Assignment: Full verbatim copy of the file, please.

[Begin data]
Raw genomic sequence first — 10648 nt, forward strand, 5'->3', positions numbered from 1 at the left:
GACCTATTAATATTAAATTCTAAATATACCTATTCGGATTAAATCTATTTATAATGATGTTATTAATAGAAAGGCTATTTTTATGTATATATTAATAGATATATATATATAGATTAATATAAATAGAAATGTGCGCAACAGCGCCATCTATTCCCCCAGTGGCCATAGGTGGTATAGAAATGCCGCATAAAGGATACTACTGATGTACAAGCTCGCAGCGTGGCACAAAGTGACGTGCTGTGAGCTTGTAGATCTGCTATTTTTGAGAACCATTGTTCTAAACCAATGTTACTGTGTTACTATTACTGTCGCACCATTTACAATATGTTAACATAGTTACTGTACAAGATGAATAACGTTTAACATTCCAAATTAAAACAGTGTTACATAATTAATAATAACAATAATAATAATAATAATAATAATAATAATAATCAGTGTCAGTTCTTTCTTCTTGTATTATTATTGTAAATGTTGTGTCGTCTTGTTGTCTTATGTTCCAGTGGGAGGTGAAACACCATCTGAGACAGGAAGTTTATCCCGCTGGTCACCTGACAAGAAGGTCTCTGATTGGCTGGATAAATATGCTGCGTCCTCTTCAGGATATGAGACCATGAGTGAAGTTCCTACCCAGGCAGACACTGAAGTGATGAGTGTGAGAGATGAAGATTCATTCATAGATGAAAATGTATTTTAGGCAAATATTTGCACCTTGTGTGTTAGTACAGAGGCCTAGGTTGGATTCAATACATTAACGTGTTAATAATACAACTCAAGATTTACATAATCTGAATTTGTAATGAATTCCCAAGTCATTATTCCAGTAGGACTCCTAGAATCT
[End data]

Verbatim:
Raw genomic sequence first — 10648 nt, forward strand, 5'->3', positions numbered from 1 at the left:
GACCTATTAATATTAAATTCTAAATATACCTATTCGGATTAAATCTATTTATAATGATGTTATTAATAGAAAGGCTATTTTTATGTATATATTAATAGATATATATATATAGATTAATATAAATAGAAATGTGCGCAACAGCGCCATCTATTCCCCCAGTGGCCATAGGTGGTATAGAAATGCCGCATAAAGGATACTACTGATGTACAAGCTCGCAGCGTGGCACAAAGTGACGTGCTGTGAGCTTGTAGATCTGCTATTTTTGAGAACCATTGTTCTAAACCAATGTTACTGTGTTACTATTACTGTCGCACCATTTACAATATGTTAACATAGTTACTGTACAAGATGAATAACGTTTAACATTCCAAATTAAAACAGTGTTACATAATTAATAATAACAATAATAATAATAATAATAATAATAATAATAATCAGTGTCAGTTCTTTCTTCTTGTATTATTATTGTAAATGTTGTGTCGTCTTGTTGTCTTATGTTCCAGTGGGAGGTGAAACACCATCTGAGACAGGAAGTTTATCCCGCTGGTCACCTGACAAGAAGGTCTCTGATTGGCTGGATAAATATGCTGCGTCCTCTTCAGGATATGAGACCATGAGTGAAGTTCCTACCCAGGCAGACACTGAAGTGATGAGTGTGAGAGATGAAGATTCATTCATAGATGAAAATGTATTTTAGGCAAATATTTGCACCTTGTGTGTTAGTACAGAGGCCTAGGTTGGATTCAATACATTAACGTGTTAATAATACAACTCAAGATTTACATAATCTGAATTTGTAATGAATTCCCAAGTCATTATTCCAGTAGGACTCCTAGAATCT